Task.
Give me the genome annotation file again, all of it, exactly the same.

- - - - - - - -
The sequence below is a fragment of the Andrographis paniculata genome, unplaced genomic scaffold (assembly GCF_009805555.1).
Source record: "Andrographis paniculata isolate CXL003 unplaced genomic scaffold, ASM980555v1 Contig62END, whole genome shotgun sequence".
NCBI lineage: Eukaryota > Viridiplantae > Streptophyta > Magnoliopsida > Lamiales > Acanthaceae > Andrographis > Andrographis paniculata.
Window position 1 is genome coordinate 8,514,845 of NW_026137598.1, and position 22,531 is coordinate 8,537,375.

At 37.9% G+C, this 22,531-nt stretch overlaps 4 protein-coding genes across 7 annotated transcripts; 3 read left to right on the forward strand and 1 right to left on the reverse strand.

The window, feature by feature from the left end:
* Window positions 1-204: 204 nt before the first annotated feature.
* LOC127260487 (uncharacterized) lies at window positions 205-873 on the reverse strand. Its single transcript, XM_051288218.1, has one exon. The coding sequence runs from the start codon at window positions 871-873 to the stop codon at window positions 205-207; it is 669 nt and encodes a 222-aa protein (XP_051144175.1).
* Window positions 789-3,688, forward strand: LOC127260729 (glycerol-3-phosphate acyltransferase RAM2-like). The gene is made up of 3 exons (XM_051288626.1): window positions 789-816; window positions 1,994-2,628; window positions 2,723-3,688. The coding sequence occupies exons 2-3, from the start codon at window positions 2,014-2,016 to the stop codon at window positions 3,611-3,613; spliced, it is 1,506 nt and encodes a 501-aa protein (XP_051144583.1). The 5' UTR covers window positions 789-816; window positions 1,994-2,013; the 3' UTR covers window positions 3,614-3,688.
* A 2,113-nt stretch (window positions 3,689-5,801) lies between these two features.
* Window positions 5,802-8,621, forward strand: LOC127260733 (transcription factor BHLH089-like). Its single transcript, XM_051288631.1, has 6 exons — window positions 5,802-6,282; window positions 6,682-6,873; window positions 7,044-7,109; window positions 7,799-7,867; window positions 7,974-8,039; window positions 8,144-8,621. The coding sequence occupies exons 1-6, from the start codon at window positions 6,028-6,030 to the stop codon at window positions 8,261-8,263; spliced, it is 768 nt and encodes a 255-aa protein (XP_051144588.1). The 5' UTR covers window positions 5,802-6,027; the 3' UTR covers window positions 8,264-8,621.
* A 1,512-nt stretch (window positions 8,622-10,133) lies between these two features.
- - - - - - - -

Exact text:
The sequence below is a fragment of the Andrographis paniculata genome, unplaced genomic scaffold (assembly GCF_009805555.1).
Source record: "Andrographis paniculata isolate CXL003 unplaced genomic scaffold, ASM980555v1 Contig62END, whole genome shotgun sequence".
NCBI lineage: Eukaryota > Viridiplantae > Streptophyta > Magnoliopsida > Lamiales > Acanthaceae > Andrographis > Andrographis paniculata.
Window position 1 is genome coordinate 8,514,845 of NW_026137598.1, and position 22,531 is coordinate 8,537,375.

At 37.9% G+C, this 22,531-nt stretch overlaps 4 protein-coding genes across 7 annotated transcripts; 3 read left to right on the forward strand and 1 right to left on the reverse strand.

The window, feature by feature from the left end:
* Window positions 1-204: 204 nt before the first annotated feature.
* LOC127260487 (uncharacterized) lies at window positions 205-873 on the reverse strand. Its single transcript, XM_051288218.1, has one exon. The coding sequence runs from the start codon at window positions 871-873 to the stop codon at window positions 205-207; it is 669 nt and encodes a 222-aa protein (XP_051144175.1).
* Window positions 789-3,688, forward strand: LOC127260729 (glycerol-3-phosphate acyltransferase RAM2-like). The gene is made up of 3 exons (XM_051288626.1): window positions 789-816; window positions 1,994-2,628; window positions 2,723-3,688. The coding sequence occupies exons 2-3, from the start codon at window positions 2,014-2,016 to the stop codon at window positions 3,611-3,613; spliced, it is 1,506 nt and encodes a 501-aa protein (XP_051144583.1). The 5' UTR covers window positions 789-816; window positions 1,994-2,013; the 3' UTR covers window positions 3,614-3,688.
* A 2,113-nt stretch (window positions 3,689-5,801) lies between these two features.
* Window positions 5,802-8,621, forward strand: LOC127260733 (transcription factor BHLH089-like). Its single transcript, XM_051288631.1, has 6 exons — window positions 5,802-6,282; window positions 6,682-6,873; window positions 7,044-7,109; window positions 7,799-7,867; window positions 7,974-8,039; window positions 8,144-8,621. The coding sequence occupies exons 1-6, from the start codon at window positions 6,028-6,030 to the stop codon at window positions 8,261-8,263; spliced, it is 768 nt and encodes a 255-aa protein (XP_051144588.1). The 5' UTR covers window positions 5,802-6,027; the 3' UTR covers window positions 8,264-8,621.
* A 1,512-nt stretch (window positions 8,622-10,133) lies between these two features.